So, I was fretting about underdogs in the last post. This past weekend, the Sunday Times Magazine ran a long interview with Nassim Taleb in which he was described as “now the hottest thinker in the world”, charging up to $60,000 per speaking engagement, with the great and good beating a path to his door — from the world’s leading banks to NASA.

Interestingly, the interview by Bryan Appleyard included lunch and, naturally, had Nassim following Art De Vany‘s dietary prescriptions of evolutionary fitness. Well, some of my most loyal readers will have heard it here first.

For other reasons (and by accident) I found an old email pitch yesterday that I made in 2003 to a magazine on corporate governance; let’s say this was during my ugly duckling phase:-

Also, I have an interview idea which you might be interested in. Have you heard of a book Fooled By Randomness by Nassim Nicholas Taleb–a maths professor and hedge fund trader from the US? He is in town in a few weeks and I thought I might try and get a hold of him. Although his background is in quantitative trading, he has some interesting things to say about luck and probability in a business context, and it has struck me that this could provide some interesting reflections from a corporate governance point of view. The underlying theme would be that over-remunerating senior executives is even more hazardous than we think if both success and failure may owe more to luck than judgement, backed up by a good dose of sound mathematics of course.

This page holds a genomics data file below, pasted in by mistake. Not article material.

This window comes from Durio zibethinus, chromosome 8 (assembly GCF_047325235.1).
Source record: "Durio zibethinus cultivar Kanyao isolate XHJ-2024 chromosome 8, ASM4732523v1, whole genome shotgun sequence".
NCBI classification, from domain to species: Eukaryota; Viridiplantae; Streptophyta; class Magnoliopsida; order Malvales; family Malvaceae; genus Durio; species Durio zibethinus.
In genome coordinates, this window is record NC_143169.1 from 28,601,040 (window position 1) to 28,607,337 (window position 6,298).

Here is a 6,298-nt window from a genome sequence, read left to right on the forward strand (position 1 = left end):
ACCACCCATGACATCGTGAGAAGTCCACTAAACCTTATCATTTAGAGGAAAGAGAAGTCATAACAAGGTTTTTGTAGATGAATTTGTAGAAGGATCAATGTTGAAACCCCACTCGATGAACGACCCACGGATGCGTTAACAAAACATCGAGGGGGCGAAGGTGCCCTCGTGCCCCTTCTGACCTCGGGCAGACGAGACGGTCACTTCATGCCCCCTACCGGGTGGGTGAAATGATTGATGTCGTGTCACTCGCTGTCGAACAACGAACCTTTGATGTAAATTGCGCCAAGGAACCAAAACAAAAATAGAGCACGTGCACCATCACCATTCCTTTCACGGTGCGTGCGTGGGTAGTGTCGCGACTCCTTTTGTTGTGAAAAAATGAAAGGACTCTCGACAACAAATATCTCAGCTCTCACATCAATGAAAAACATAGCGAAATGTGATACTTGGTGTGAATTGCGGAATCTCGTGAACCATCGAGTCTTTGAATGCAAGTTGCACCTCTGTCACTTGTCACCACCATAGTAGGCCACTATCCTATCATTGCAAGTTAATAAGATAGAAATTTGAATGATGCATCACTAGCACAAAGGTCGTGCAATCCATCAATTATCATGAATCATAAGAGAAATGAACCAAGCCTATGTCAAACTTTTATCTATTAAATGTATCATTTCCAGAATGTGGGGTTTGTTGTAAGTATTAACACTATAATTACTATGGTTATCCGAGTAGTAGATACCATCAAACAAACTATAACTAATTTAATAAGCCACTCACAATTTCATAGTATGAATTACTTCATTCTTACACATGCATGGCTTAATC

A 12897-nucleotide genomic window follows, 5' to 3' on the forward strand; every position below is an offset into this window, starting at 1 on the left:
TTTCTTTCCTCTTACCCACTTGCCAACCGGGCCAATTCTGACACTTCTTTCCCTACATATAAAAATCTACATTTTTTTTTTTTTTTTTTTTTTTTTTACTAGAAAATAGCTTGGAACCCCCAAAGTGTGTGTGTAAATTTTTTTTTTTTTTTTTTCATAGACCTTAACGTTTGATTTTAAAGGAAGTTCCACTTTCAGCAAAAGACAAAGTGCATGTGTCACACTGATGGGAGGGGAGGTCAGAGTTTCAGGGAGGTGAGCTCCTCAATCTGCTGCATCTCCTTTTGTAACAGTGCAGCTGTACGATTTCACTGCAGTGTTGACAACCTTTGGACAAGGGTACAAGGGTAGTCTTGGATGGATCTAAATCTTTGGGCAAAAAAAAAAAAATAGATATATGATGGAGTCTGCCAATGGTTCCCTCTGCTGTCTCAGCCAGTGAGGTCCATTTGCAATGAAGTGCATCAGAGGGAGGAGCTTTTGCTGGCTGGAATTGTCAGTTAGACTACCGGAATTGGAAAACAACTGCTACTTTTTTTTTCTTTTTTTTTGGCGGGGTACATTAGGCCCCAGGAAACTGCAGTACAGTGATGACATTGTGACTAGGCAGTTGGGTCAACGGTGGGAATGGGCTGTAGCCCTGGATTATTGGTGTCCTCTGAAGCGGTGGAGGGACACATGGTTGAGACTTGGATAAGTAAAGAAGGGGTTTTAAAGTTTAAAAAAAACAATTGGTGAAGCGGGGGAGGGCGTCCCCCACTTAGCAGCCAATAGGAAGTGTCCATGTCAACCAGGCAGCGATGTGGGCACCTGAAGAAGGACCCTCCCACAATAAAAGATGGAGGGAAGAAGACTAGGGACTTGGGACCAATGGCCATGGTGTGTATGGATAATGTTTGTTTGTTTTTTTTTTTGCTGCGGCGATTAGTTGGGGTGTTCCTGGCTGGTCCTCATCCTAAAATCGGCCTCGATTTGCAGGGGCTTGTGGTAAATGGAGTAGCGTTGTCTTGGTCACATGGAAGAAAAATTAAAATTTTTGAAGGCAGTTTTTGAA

Let me know if you think it a bit too outlandish. My owns sense is that Taleb and others are leading market thinkers and their ideas will permeate downwards in due course.

I didn’t get a commission.

Back in those days, even though Fooled By Randomness was a bestseller, you could still turn up at the now-disappeared Financial World Bookshop in Bishopsgate and hear Taleb talk for nothing to a small and select audience of besuited quants and the odd unshaven, head-scratching scribe. And you try and tell that to the young people of today — will they believe you? No.

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Tweet Some will be surprised by the shenanigans which led to UK mortgage lender Northern Rock yesterday tapping the Bank of England for an emergency loan facility. One pensioner, queuing outside the bank today to extract his savings, described the cold sweat and sleepless night he’d had after hearing the late radio news announcement of […]

Taleb on Journalism, Blogs, and TV

Back in his days as a mathematical options trader, Nassim Taleb used to watch financial TV with the sound turned off. That way he could remind himself that the journalists and pundits — with their endless commentary and market predictions — were more noise than substance. He made that confession in his second book, Fooled by Randomness (2001).

As a former financial newswire journalist, with some 15 years’ Fleet Street experience, I have found his indifference to the fruits of my toil a little unnerving. But, there are some grounds for hope. Taleb has also written that journalism is important because it’s the way we find out about the world. But every time I’ve heard him speak, he is always quick to mention that he doesn’t read newspapers — so one should not ask what he thinks about the news, a Google IPO, or whether US real estate is in a bubble.

Real-time journalism has mushroomed since Fooled by Randomness was published, and besides the plethora of news providers, there are more blogs and self-appointed experts out there than you can shake a stick at. So I felt safe with the assumption that Taleb would still be screening out unnecessary sound and fury, that he’d be dismissive of this new technological Tower of Babel. But as he tucked into his Tandoori chicken, The Black Swan author told me that he’s actually an avid reader of blogs. Continue reading ‘Caveman lunch with taleb – part 2′

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